after leaving the Rand Corporation (which is founded in 1910 as the Sperry
Gyroscope Company by Elmer
Ambrose Sperry). In 1982, National Semiconductors exited the sensors business. Around
1983, a new group of sensor companies were formed, after the bulk silicon
micromachining process development. These
companies include IC Sensors (1983) and Nova Sensors (1985).
Before 2006, MEMS
motion sensors were exclusively developed for the automotive market (crash
sensor). The typical volume demand is on the order of tens of millions per year.
In 2006, the five major suppliers of accelerometers are Freescale, Analog
Devices, Bosch, VTI, and Denso. The leader of automotive MEMS is Bosch, with
overall revenue of $457M (M means million) in 2007 and $429M in 2008.
The MEMS sensors
business was already a business in 2006. However, it is about to get bigger. In
fact, it is predicted to grow so fast that it will overtake the current MEMS
revenue leaders – Texas Instrument DLP and Hewlett Packard ink jet printer
In 2006, three
Low cost of MEMS: the
MEMS field, after over 15 years of active research and production, is finally
able to make motion sensors for less than $1 each;
electronics (CE) market: the CE market exploded, with innovative products such
as gaming, smart phones, etc. This is the result of multiple factors, including consumer
habit. The Internet infrastructure is fully innovated and people’s use of
Internet starts to change (Web 2.0), making portable CE devices highly practical
and desirable. Consumers appetite for new electronics gadgets increased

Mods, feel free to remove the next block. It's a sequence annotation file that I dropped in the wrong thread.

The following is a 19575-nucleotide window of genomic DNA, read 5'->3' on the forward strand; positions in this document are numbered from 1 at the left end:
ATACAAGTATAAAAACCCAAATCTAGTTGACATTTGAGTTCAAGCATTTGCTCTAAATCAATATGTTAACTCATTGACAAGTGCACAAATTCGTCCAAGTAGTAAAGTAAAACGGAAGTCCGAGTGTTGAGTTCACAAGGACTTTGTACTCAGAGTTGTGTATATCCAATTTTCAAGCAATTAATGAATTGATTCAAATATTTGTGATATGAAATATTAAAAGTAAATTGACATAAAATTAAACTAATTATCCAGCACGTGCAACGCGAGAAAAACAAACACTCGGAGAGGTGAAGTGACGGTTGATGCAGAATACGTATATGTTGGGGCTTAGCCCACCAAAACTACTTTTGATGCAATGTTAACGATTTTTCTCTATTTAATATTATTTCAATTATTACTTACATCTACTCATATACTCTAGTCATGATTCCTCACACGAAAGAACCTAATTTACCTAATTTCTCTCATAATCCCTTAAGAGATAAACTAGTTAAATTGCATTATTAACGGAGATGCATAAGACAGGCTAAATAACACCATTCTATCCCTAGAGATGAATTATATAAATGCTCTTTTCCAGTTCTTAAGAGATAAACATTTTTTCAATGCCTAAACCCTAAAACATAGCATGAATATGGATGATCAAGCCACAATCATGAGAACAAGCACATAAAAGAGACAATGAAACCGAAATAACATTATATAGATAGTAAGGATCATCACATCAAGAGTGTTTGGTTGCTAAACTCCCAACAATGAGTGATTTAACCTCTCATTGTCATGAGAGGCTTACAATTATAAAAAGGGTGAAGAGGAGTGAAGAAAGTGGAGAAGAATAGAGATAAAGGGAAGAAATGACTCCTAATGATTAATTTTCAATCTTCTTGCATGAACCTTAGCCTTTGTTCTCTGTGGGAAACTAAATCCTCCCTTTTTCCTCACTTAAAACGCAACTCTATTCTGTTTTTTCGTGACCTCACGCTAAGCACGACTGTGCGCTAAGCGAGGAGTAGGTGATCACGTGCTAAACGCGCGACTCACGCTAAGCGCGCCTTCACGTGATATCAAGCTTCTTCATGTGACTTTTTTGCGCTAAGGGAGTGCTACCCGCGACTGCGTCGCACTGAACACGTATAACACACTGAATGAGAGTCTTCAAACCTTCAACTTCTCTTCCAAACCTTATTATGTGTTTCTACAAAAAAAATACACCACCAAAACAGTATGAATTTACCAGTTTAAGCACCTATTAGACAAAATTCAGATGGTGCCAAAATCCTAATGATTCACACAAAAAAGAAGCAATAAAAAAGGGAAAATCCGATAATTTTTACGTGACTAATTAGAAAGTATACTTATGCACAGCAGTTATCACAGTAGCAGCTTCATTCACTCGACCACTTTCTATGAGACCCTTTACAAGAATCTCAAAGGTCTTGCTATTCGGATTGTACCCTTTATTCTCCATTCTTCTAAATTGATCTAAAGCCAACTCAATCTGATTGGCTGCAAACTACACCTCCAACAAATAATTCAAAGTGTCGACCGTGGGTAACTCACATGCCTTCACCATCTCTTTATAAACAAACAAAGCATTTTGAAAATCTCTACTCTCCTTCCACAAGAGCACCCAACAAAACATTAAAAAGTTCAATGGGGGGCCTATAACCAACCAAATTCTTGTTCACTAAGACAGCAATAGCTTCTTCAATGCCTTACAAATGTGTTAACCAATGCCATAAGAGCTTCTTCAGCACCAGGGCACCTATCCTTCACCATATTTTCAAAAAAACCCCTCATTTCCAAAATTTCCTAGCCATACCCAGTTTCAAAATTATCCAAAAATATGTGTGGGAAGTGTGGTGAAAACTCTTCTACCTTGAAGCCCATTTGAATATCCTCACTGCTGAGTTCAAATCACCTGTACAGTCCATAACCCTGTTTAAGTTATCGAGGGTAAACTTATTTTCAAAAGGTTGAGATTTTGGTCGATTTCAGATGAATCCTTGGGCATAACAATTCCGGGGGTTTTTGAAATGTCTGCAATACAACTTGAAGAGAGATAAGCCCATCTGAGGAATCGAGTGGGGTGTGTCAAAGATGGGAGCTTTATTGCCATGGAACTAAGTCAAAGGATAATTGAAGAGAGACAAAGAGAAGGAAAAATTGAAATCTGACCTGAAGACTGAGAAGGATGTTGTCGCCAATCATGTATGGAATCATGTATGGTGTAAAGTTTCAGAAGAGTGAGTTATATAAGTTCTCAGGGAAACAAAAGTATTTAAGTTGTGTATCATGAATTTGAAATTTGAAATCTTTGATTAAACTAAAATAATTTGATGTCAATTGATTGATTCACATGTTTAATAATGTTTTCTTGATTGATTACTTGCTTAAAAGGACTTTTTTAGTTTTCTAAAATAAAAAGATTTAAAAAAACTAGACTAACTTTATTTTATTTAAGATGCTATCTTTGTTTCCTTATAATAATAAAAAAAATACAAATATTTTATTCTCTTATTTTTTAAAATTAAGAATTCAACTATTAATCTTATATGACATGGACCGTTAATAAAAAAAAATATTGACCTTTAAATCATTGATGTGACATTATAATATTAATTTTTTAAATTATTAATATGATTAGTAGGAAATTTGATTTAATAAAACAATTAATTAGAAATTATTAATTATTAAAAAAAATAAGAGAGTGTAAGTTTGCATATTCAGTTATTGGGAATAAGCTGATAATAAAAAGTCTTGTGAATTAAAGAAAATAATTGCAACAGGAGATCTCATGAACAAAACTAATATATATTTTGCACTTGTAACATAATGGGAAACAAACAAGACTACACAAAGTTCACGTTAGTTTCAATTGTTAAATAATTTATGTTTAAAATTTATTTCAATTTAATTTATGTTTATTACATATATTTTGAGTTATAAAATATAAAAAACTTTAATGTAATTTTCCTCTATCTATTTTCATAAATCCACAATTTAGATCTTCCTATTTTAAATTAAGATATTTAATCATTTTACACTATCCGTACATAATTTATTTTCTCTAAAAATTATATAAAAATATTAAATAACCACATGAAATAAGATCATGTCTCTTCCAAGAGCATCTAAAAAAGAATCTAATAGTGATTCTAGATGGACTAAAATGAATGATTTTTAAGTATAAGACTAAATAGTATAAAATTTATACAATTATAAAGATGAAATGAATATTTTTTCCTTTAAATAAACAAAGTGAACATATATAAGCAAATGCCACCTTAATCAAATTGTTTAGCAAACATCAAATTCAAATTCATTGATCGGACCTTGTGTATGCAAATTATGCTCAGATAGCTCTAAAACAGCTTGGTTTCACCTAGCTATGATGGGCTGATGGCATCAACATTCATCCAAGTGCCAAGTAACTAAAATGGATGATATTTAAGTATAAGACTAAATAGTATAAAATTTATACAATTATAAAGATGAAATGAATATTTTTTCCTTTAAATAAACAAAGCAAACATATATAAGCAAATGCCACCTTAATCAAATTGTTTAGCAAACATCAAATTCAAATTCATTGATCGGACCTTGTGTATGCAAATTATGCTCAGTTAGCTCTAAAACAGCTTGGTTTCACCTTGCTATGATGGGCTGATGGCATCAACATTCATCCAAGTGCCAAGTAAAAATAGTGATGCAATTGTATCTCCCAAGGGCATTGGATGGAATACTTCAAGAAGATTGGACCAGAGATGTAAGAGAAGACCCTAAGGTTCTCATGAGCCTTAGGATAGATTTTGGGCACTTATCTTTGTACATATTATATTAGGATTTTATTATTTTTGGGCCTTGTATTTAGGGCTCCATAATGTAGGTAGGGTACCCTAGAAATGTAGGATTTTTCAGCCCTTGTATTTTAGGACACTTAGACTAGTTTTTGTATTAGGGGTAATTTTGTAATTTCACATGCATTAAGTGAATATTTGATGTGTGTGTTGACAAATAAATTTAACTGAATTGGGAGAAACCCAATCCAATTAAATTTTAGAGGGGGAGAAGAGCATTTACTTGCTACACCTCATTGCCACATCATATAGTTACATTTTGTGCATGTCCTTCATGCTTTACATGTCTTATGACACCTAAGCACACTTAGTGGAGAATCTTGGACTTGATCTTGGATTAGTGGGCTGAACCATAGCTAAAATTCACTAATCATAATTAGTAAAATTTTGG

CE and gaming
manufacturers seek differentiation and growth. The CE devices need new
human-computer interface (HCI) devices because of their small sizes. Traditional
mouse and keyboard are no longer suitable for such platforms. Traditional gaming
companies also enter stagnant growth and wants to have new game titles in their
2006-2008 was a
turning point for MEMS industry, because of the booming of smart consumer
electronics and mobile electronics, which themselves are contributed by the
maturation of microelectronics industry (CPU, hard drives, memory, display). The
success of motion-based products – Nintendo Wii (released Nov 19, 2006), Apple
iPhone (January 9, 2007), and Google Android based smart phones (released Nov 5,
2007), changed the landscape of MEMS motion sensors.
(In fact, these phones changed the landscapes of MANY industries). Apple
iPod becomes the first smart phone product to use gyros. However, the iPod only
opens up people’s mind about the potential market.
Android phones and future generation of smart phones have much bigger
consumer followings. As the price of some MEMS sensors dips below a dollar,
every smartphone vendor is scrambling to match Apple's sensor complement.
Even in a
generally favorable climate, it still takes tremendous vision, technical skills
and courage to succeed. Companies that took advantage of the CE market boom,
innovate boldly in time, and bet heavy on the trend, starts to become leaders.
For example, in 2008, STMicroelectronics, a company that only started to make
accelerometers in 2006, takes a lead in accelerometers for consumer electronics